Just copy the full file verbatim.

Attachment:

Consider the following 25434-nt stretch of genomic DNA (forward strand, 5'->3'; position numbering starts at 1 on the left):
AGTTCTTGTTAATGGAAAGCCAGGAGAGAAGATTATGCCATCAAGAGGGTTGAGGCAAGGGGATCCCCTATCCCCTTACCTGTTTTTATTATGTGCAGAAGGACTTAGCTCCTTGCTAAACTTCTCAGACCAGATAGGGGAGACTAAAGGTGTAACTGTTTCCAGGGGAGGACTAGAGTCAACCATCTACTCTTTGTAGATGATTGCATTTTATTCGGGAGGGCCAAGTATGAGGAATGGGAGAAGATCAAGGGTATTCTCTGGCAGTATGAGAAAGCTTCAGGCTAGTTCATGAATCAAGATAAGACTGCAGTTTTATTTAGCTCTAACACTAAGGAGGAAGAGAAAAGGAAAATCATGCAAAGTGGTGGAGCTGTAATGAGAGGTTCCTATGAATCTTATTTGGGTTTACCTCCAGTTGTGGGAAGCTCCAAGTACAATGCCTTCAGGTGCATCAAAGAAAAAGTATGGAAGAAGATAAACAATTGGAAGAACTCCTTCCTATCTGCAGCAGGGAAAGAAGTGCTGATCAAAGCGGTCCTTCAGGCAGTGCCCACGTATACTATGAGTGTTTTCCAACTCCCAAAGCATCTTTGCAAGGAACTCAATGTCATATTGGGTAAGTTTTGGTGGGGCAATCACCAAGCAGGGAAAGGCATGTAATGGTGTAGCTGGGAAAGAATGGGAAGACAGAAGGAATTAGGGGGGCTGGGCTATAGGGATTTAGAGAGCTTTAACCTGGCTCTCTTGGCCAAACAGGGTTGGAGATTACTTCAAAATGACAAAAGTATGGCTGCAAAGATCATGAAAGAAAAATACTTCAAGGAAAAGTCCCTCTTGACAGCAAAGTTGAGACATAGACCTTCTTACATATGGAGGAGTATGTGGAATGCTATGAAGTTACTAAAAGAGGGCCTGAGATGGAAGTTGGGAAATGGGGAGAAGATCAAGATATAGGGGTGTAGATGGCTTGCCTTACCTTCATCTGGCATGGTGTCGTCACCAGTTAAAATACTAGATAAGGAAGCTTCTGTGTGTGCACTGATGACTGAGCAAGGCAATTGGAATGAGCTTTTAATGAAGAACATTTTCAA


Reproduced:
Consider the following 25434-nt stretch of genomic DNA (forward strand, 5'->3'; position numbering starts at 1 on the left):
AGTTCTTGTTAATGGAAAGCCAGGAGAGAAGATTATGCCATCAAGAGGGTTGAGGCAAGGGGATCCCCTATCCCCTTACCTGTTTTTATTATGTGCAGAAGGACTTAGCTCCTTGCTAAACTTCTCAGACCAGATAGGGGAGACTAAAGGTGTAACTGTTTCCAGGGGAGGACTAGAGTCAACCATCTACTCTTTGTAGATGATTGCATTTTATTCGGGAGGGCCAAGTATGAGGAATGGGAGAAGATCAAGGGTATTCTCTGGCAGTATGAGAAAGCTTCAGGCTAGTTCATGAATCAAGATAAGACTGCAGTTTTATTTAGCTCTAACACTAAGGAGGAAGAGAAAAGGAAAATCATGCAAAGTGGTGGAGCTGTAATGAGAGGTTCCTATGAATCTTATTTGGGTTTACCTCCAGTTGTGGGAAGCTCCAAGTACAATGCCTTCAGGTGCATCAAAGAAAAAGTATGGAAGAAGATAAACAATTGGAAGAACTCCTTCCTATCTGCAGCAGGGAAAGAAGTGCTGATCAAAGCGGTCCTTCAGGCAGTGCCCACGTATACTATGAGTGTTTTCCAACTCCCAAAGCATCTTTGCAAGGAACTCAATGTCATATTGGGTAAGTTTTGGTGGGGCAATCACCAAGCAGGGAAAGGCATGTAATGGTGTAGCTGGGAAAGAATGGGAAGACAGAAGGAATTAGGGGGGCTGGGCTATAGGGATTTAGAGAGCTTTAACCTGGCTCTCTTGGCCAAACAGGGTTGGAGATTACTTCAAAATGACAAAAGTATGGCTGCAAAGATCATGAAAGAAAAATACTTCAAGGAAAAGTCCCTCTTGACAGCAAAGTTGAGACATAGACCTTCTTACATATGGAGGAGTATGTGGAATGCTATGAAGTTACTAAAAGAGGGCCTGAGATGGAAGTTGGGAAATGGGGAGAAGATCAAGATATAGGGGTGTAGATGGCTTGCCTTACCTTCATCTGGCATGGTGTCGTCACCAGTTAAAATACTAGATAAGGAAGCTTCTGTGTGTGCACTGATGACTGAGCAAGGCAATTGGAATGAGCTTTTAATGAAGAACATTTTCAA